The internet has radically changed the mass broadcast media industry and, as a result, the way businesses advertise and communicate with consumers.
A recent study ranks Brazil fifth among countries with highest internet users.
We wonder how new platforms such as TikTok and Instagram are transforming Latin America’s media landscape.
Carlos Moreira offers insights on it, the new technologies that are impacting the media ecosystem and his current role leading Globo’s newly launched program in Silicon Valley. A lifelong media entrepreneur who co-founded Esporte Interativo, Brazil’s first national television network dedicated to live sports acquired by WarnerMedia, he also shares some strategies startups can use for a successful social media campaign.
BayBrazil: Globo Group is the largest Latin American media company and has recently launched a program to enable cross border value creation in digital advertising, D2C platforms, data services and new business development in the region. What is a qualified partner profile to participate in it?
Carlos: We’re interested in working with any mediatech companies that are innovating in one of our four focus areas:
(1) Digital Advertising: This includes contextual advertising, sales attribution, and the ability to convert audiences to subscription models.
(2) Data Services: With over 110 million Globo IDs, we’re very focused on ID resolution across devices, channels and platforms so that we have a clearer, more cohesive view of our individual consumers.
(3) Deep Watching: This refers to anything that transforms a digital video into an interactive video.
(4) Short Video: It’s becoming part of the media matrix to have a decentralized way to distribute video, especially short video, on the open web.
I’d also like to mention that the nature of our partnerships varies from company to company. Sometimes Globo is integrating technology from partners into our core business or operations. Other times, we’re working with partners to develop a new solution altogether. The most important thing is strategic alignment and making sure the partnership is mutually beneficial. For that reason, we generally conduct a three-month experimentation period before considering a direct investment or entering a longer-term contract with potential partners.
BayBrazil: Some of your announced partners are Firework, TheTake.ai and nFlux. How does the program contribute to those companies’ success?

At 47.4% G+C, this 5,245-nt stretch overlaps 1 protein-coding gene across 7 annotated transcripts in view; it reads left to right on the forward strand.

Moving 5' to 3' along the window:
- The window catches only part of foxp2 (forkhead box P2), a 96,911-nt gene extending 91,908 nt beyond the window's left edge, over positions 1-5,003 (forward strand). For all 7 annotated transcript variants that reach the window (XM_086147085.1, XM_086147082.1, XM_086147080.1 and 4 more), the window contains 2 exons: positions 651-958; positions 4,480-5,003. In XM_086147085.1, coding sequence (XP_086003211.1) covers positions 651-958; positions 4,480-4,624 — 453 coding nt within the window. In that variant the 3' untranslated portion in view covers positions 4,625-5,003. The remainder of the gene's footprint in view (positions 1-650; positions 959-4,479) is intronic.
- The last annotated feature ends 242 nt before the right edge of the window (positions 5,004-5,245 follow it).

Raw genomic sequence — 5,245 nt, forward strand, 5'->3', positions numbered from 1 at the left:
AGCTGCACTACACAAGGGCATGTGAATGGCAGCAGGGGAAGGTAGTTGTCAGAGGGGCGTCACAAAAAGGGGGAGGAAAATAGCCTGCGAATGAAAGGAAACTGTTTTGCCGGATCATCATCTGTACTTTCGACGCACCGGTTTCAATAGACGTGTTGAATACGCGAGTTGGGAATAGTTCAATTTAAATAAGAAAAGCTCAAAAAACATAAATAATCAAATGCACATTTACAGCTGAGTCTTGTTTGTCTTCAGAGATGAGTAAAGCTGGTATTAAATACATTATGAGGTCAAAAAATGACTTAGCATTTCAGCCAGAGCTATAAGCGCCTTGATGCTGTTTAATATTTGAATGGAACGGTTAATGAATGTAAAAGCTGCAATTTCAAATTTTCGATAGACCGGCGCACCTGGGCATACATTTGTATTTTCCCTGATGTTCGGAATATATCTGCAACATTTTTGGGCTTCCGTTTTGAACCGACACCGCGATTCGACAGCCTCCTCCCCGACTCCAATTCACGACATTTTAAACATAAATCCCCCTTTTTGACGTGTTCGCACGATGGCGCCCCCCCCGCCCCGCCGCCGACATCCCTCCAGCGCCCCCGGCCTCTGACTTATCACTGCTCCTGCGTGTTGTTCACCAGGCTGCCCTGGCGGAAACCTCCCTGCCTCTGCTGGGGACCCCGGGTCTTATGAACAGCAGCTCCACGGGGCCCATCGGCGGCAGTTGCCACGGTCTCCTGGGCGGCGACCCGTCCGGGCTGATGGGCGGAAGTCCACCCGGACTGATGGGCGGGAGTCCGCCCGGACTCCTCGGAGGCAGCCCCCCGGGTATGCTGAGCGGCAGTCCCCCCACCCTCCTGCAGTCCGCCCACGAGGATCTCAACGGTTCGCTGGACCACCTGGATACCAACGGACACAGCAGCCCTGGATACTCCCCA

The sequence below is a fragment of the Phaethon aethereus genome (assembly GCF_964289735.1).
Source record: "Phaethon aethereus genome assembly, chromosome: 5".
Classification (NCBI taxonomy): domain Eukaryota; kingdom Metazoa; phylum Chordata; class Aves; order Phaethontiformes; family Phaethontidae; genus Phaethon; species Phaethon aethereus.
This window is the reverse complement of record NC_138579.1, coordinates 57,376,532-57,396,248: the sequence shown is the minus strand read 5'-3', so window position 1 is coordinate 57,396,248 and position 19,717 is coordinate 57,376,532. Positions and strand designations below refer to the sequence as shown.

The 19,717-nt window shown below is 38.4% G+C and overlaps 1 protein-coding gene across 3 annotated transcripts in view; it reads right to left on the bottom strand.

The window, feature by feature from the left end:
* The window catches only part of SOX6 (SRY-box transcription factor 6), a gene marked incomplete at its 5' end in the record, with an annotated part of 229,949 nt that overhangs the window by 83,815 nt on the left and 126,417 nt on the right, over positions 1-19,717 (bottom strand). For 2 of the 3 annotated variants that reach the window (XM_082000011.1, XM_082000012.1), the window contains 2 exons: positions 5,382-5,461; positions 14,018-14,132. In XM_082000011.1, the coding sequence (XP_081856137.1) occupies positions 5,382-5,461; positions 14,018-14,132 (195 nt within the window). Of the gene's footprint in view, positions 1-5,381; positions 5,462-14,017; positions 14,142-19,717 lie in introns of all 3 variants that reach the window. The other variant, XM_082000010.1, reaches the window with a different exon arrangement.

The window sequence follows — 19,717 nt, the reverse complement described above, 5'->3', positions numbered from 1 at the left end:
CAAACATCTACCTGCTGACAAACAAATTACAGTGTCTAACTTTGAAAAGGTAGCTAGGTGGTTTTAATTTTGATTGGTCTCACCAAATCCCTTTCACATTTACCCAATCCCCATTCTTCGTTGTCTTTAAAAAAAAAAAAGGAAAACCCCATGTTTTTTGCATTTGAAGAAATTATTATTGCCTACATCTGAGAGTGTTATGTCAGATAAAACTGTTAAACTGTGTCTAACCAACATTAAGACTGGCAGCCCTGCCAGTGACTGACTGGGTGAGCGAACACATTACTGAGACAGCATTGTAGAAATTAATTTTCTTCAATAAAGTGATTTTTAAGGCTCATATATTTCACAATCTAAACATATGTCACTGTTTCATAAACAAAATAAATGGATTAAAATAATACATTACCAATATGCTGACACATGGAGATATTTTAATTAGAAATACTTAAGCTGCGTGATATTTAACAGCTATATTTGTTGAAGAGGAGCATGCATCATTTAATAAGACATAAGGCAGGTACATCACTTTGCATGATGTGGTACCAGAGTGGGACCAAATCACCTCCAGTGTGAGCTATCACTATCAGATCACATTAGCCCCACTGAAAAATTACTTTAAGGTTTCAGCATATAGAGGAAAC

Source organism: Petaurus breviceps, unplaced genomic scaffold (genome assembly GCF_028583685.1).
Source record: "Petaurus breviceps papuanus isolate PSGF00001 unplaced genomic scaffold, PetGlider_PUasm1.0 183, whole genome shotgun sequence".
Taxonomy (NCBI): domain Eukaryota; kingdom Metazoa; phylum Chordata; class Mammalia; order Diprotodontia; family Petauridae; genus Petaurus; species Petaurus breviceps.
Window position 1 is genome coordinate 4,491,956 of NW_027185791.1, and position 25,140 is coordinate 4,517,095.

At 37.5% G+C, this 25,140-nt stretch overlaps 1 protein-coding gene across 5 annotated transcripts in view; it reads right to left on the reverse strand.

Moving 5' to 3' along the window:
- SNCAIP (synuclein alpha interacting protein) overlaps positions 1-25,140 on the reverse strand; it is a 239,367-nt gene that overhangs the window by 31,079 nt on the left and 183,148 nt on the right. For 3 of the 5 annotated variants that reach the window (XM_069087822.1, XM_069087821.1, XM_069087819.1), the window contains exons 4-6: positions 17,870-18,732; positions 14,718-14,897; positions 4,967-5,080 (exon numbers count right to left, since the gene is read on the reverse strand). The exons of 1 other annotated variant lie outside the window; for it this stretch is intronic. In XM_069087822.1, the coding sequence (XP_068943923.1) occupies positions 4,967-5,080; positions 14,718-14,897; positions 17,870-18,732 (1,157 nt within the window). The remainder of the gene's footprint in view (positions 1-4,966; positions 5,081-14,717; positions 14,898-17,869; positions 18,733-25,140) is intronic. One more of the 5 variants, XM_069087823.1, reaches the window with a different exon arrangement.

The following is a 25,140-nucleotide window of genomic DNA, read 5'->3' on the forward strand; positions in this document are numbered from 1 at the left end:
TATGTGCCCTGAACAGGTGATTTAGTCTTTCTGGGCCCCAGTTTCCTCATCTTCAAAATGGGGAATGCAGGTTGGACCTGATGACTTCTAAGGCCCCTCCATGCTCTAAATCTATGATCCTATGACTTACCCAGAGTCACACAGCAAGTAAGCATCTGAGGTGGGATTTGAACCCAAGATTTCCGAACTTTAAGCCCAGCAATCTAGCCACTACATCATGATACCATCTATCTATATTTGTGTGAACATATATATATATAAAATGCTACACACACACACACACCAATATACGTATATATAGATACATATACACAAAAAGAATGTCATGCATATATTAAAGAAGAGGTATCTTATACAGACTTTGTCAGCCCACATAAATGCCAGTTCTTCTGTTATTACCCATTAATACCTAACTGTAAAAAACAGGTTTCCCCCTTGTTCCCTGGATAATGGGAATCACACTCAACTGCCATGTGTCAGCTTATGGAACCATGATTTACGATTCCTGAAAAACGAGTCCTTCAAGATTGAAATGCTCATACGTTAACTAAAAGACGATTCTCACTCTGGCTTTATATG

Carlos: The Globo Partner Program is a really great way for mediatech companies to grow quickly in Latin America—all without having a physical presence in the region. As the founder of Clash, one of the companies we are currently in conversations with, put it, we jumpstart the go-to-market approach for companies in Latin America. Short video startup Firework, for example, increased its Latin American user reach by 50x in just six months after partnering with Globo. TheTake.ai, meanwhile, was able to test out shoppable video at scale on Globo’s channels.
By joining the program, companies not only gain access to Globo’s 100 million daily users, they also benefit from Globo’s legacy knowledge of Latin America’s business and regulatory environment, as well as our technology. Globo employs 5,000 engineers, 3,000 of whom are dedicated entirely to mediatech platforms. By working with an established media player like Globo, companies—especially smaller startups—are able to test and improve their solutions, all while accelerating their growth in Latin America.
BayBrazil: Globo Group has about 100 years of operation and exceptional expertise in Latin American media market. Could you tell us about the media market evolution, especially in Brazil?
Carlos: Like elsewhere in the world, Latin America’s media landscape is rapidly evolving with the rise of newer forms of media—think TikTok and Instagram, streaming services, and virtual reality. On top of that, internet and mobile phone usage are skyrocketing among the region’s 660 million residents. Brazil, Mexico, and Argentina now account for some of the highest-ranked markets worldwide for total hours per week spent on the internet, much of it on mobile devices.
On the other hand, Latin America’s media audience remains concentrated in a few, select media networks. You have Globo in Brazil, Televisa in Mexico, and Clarín in Argentina. What this means for advertising and media innovators is that if you’re able to partner with one of these three players, you take a huge step in building your audience and market in Latin America. That’s exactly what the Globo Partner Program offers startups.